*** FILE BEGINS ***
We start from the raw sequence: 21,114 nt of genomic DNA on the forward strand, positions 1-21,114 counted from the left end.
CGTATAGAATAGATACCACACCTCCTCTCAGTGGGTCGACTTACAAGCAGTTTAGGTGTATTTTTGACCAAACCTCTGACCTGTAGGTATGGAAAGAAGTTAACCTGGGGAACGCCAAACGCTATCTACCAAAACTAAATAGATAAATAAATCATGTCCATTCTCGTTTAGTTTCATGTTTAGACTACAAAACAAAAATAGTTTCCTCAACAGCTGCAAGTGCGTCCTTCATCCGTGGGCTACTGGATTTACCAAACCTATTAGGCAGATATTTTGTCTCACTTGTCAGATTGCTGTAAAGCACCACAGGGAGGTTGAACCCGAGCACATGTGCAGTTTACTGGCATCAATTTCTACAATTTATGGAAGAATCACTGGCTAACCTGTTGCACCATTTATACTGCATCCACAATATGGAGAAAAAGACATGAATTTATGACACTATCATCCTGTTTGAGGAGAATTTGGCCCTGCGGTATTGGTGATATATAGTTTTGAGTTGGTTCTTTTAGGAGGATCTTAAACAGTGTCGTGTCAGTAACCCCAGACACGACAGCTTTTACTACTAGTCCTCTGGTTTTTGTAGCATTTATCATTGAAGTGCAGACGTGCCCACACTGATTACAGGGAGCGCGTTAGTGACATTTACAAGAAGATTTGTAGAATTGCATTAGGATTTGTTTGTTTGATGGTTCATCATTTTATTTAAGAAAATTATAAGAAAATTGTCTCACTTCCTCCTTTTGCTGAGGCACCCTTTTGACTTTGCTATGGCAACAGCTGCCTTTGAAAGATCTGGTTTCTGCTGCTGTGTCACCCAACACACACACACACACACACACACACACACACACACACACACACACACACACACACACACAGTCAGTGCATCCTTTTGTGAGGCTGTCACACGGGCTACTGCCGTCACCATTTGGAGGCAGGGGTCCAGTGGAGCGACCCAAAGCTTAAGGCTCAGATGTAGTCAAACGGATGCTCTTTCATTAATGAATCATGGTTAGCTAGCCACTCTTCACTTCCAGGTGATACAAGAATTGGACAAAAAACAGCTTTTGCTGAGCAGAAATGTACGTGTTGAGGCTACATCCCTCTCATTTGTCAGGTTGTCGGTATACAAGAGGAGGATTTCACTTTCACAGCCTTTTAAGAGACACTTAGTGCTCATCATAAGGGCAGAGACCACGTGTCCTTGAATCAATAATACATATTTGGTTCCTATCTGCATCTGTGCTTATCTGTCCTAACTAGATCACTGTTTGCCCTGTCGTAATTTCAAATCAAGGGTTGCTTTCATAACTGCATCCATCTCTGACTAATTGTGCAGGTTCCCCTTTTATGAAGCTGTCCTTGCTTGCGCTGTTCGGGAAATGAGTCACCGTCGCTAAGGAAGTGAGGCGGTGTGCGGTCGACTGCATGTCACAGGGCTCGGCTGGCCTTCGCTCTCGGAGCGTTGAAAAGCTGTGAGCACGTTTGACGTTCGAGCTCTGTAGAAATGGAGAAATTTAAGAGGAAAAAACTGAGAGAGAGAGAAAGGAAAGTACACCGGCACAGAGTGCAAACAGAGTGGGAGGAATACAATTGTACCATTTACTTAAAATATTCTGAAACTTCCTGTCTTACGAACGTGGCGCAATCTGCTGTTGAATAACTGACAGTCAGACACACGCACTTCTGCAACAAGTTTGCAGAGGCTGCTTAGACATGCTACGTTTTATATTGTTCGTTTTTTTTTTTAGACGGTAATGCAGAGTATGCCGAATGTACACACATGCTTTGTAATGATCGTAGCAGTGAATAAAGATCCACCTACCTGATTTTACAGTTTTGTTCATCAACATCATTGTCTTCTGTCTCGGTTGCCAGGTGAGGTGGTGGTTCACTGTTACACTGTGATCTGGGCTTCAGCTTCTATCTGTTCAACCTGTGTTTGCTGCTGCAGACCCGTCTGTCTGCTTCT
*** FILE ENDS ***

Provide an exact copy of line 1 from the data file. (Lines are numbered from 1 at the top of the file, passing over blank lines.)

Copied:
We start from the raw sequence: 21,114 nt of genomic DNA on the forward strand, positions 1-21,114 counted from the left end.